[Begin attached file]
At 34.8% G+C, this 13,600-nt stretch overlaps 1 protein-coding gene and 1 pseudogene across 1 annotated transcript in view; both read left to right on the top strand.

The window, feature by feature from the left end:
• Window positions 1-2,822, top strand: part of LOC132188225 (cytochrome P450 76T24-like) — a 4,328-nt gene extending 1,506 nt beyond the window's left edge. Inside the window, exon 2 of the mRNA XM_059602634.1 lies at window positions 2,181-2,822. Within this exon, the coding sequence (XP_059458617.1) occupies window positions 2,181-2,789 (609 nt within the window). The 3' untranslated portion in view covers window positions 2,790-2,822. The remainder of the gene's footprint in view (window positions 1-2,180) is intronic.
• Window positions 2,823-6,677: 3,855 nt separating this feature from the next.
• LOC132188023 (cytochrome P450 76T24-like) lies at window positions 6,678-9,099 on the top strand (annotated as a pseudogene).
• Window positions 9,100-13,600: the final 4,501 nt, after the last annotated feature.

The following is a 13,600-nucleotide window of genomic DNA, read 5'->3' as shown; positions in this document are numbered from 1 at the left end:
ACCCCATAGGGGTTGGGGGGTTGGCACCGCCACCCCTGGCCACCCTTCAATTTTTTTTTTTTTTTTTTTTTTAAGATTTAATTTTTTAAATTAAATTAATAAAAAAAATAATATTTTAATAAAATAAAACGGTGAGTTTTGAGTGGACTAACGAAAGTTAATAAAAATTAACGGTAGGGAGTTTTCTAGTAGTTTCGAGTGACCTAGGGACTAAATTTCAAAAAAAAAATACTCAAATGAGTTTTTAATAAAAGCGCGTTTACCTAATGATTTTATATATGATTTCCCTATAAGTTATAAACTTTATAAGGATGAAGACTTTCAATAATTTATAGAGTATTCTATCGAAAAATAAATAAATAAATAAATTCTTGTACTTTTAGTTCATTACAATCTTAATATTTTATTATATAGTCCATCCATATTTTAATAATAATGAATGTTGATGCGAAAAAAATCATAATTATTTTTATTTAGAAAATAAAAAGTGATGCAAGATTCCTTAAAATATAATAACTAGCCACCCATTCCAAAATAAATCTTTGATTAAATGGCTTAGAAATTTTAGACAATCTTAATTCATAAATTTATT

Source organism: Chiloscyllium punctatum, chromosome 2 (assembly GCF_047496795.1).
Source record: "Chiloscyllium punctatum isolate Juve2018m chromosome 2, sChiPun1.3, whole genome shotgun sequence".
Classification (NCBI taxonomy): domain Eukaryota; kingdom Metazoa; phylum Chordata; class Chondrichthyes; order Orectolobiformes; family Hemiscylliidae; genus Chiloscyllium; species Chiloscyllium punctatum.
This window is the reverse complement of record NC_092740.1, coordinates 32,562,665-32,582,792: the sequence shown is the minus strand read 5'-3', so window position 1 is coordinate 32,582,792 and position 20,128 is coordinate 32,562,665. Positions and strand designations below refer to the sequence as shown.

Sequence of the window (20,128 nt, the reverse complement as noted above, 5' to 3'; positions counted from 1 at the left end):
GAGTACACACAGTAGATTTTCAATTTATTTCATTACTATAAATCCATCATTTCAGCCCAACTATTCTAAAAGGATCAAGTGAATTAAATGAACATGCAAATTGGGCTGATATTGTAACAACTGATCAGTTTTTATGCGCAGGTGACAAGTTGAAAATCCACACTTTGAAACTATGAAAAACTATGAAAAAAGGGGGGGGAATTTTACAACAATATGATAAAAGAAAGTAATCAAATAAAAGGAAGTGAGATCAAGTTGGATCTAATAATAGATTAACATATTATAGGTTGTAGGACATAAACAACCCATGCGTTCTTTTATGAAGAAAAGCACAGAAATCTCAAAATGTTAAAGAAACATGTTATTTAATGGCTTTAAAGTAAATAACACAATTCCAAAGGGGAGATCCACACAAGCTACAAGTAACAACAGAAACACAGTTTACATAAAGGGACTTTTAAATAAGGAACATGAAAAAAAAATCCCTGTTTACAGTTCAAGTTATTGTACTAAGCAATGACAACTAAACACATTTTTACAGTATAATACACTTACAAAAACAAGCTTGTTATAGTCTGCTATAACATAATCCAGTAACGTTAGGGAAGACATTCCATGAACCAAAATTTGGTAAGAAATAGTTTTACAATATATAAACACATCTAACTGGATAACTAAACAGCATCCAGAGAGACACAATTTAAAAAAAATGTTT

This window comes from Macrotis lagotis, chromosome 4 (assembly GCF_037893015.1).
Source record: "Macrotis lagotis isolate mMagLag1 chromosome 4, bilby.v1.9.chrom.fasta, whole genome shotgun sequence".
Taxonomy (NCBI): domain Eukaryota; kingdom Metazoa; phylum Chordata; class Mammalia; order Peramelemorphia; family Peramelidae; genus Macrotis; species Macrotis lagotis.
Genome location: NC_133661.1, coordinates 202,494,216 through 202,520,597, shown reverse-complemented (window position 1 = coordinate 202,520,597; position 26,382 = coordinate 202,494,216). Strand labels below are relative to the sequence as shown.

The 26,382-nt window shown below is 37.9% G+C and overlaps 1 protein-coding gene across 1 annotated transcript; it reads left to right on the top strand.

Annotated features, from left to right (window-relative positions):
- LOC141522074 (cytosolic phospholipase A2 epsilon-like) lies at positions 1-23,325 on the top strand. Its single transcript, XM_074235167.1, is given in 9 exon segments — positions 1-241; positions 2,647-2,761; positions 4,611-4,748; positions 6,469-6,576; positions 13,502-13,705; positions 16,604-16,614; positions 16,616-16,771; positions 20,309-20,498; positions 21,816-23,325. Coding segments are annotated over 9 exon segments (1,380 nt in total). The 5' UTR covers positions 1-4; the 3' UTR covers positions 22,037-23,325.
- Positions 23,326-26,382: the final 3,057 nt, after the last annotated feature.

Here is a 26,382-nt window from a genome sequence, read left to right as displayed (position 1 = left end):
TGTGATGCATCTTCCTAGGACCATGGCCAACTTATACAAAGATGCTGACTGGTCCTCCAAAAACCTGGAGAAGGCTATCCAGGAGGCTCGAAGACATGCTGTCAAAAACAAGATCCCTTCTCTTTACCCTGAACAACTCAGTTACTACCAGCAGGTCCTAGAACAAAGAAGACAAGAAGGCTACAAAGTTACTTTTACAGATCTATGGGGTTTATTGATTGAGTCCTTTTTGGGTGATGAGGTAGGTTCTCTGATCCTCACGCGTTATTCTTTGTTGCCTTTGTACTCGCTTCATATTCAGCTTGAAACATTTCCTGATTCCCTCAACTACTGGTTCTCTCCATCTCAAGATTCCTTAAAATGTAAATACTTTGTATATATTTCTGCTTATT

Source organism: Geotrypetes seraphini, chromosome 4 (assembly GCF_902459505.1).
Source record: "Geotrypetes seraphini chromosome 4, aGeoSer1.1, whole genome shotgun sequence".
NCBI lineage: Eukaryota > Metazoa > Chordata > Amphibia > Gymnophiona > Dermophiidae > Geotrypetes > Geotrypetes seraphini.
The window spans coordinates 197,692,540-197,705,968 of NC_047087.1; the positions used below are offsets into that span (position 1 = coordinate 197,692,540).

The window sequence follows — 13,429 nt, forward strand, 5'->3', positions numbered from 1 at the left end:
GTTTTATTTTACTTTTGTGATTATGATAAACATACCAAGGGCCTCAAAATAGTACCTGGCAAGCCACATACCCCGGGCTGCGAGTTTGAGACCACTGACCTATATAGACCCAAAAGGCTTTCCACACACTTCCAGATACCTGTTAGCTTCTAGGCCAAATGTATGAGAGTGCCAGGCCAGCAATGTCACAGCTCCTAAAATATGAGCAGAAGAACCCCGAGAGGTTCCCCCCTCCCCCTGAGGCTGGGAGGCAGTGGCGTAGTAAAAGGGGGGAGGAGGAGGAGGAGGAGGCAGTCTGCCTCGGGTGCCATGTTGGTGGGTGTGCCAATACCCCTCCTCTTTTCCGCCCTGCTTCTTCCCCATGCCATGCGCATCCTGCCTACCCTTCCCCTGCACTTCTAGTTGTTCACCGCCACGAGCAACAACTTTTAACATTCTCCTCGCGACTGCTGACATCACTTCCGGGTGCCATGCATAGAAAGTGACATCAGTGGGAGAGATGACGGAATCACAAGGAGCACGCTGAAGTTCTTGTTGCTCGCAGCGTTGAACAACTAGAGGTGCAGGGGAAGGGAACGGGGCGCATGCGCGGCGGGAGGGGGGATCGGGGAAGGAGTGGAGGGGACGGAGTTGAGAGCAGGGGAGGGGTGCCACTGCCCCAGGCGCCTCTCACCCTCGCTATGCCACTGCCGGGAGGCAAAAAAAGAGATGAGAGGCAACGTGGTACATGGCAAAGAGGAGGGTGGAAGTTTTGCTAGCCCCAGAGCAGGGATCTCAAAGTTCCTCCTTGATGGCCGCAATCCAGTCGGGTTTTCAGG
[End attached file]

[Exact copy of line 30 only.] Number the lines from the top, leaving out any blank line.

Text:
GTTTTATTTTACTTTTGTGATTATGATAAACATACCAAGGGCCTCAAAATAGTACCTGGCAAGCCACATACCCCGGGCTGCGAGTTTGAGACCACTGACCTATATAGACCCAAAAGGCTTTCCACACACTTCCAGATACCTGTTAGCTTCTAGGCCAAATGTATGAGAGTGCCAGGCCAGCAATGTCACAGCTCCTAAAATATGAGCAGAAGAACCCCGAGAGGTTCCCCCCTCCCCCTGAGGCTGGGAGGCAGTGGCGTAGTAAAAGGGGGGAGGAGGAGGAGGAGGAGGCAGTCTGCCTCGGGTGCCATGTTGGTGGGTGTGCCAATACCCCTCCTCTTTTCCGCCCTGCTTCTTCCCCATGCCATGCGCATCCTGCCTACCCTTCCCCTGCACTTCTAGTTGTTCACCGCCACGAGCAACAACTTTTAACATTCTCCTCGCGACTGCTGACATCACTTCCGGGTGCCATGCATAGAAAGTGACATCAGTGGGAGAGATGACGGAATCACAAGGAGCACGCTGAAGTTCTTGTTGCTCGCAGCGTTGAACAACTAGAGGTGCAGGGGAAGGGAACGGGGCGCATGCGCGGCGGGAGGGGGGATCGGGGAAGGAGTGGAGGGGACGGAGTTGAGAGCAGGGGAGGGGTGCCACTGCCCCAGGCGCCTCTCACCCTCGCTATGCCACTGCCGGGAGGCAAAAAAAGAGATGAGAGGCAACGTGGTACATGGCAAAGAGGAGGGTGGAAGTTTTGCTAGCCCCAGAGCAGGGATCTCAAAGTTCCTCCTTGATGGCCGCAATCCAGTCGGGTTTTCAGG